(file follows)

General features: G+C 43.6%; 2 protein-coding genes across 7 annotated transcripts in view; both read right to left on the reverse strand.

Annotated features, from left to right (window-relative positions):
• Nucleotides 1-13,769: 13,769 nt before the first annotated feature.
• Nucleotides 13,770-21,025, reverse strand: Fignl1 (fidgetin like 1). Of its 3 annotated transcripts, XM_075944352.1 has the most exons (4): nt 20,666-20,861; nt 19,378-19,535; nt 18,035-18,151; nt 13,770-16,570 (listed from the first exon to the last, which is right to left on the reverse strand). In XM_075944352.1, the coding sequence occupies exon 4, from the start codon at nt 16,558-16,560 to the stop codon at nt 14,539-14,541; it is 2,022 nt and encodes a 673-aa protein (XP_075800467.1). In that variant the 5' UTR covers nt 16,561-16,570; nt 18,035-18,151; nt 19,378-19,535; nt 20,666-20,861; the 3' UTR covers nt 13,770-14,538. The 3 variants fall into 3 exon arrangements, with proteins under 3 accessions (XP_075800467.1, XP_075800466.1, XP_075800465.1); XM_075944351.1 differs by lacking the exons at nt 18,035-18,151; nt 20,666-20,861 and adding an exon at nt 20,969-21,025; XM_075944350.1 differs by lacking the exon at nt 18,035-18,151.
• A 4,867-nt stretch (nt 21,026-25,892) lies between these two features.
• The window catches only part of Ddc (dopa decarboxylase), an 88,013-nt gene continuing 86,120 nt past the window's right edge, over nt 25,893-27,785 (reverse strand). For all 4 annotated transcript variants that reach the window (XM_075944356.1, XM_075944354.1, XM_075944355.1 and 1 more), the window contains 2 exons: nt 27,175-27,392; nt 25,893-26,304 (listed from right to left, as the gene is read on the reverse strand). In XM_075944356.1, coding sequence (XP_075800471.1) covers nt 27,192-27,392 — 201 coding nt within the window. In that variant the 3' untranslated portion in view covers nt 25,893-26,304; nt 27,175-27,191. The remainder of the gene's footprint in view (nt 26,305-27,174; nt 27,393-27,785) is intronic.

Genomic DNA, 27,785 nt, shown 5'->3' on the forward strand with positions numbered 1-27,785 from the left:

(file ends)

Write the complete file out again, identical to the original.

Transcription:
General features: G+C 43.6%; 2 protein-coding genes across 7 annotated transcripts in view; both read right to left on the reverse strand.

Annotated features, from left to right (window-relative positions):
• Nucleotides 1-13,769: 13,769 nt before the first annotated feature.
• Nucleotides 13,770-21,025, reverse strand: Fignl1 (fidgetin like 1). Of its 3 annotated transcripts, XM_075944352.1 has the most exons (4): nt 20,666-20,861; nt 19,378-19,535; nt 18,035-18,151; nt 13,770-16,570 (listed from the first exon to the last, which is right to left on the reverse strand). In XM_075944352.1, the coding sequence occupies exon 4, from the start codon at nt 16,558-16,560 to the stop codon at nt 14,539-14,541; it is 2,022 nt and encodes a 673-aa protein (XP_075800467.1). In that variant the 5' UTR covers nt 16,561-16,570; nt 18,035-18,151; nt 19,378-19,535; nt 20,666-20,861; the 3' UTR covers nt 13,770-14,538. The 3 variants fall into 3 exon arrangements, with proteins under 3 accessions (XP_075800467.1, XP_075800466.1, XP_075800465.1); XM_075944351.1 differs by lacking the exons at nt 18,035-18,151; nt 20,666-20,861 and adding an exon at nt 20,969-21,025; XM_075944350.1 differs by lacking the exon at nt 18,035-18,151.
• A 4,867-nt stretch (nt 21,026-25,892) lies between these two features.
• The window catches only part of Ddc (dopa decarboxylase), an 88,013-nt gene continuing 86,120 nt past the window's right edge, over nt 25,893-27,785 (reverse strand). For all 4 annotated transcript variants that reach the window (XM_075944356.1, XM_075944354.1, XM_075944355.1 and 1 more), the window contains 2 exons: nt 27,175-27,392; nt 25,893-26,304 (listed from right to left, as the gene is read on the reverse strand). In XM_075944356.1, coding sequence (XP_075800471.1) covers nt 27,192-27,392 — 201 coding nt within the window. In that variant the 3' untranslated portion in view covers nt 25,893-26,304; nt 27,175-27,191. The remainder of the gene's footprint in view (nt 26,305-27,174; nt 27,393-27,785) is intronic.

Genomic DNA, 27,785 nt, shown 5'->3' on the forward strand with positions numbered 1-27,785 from the left: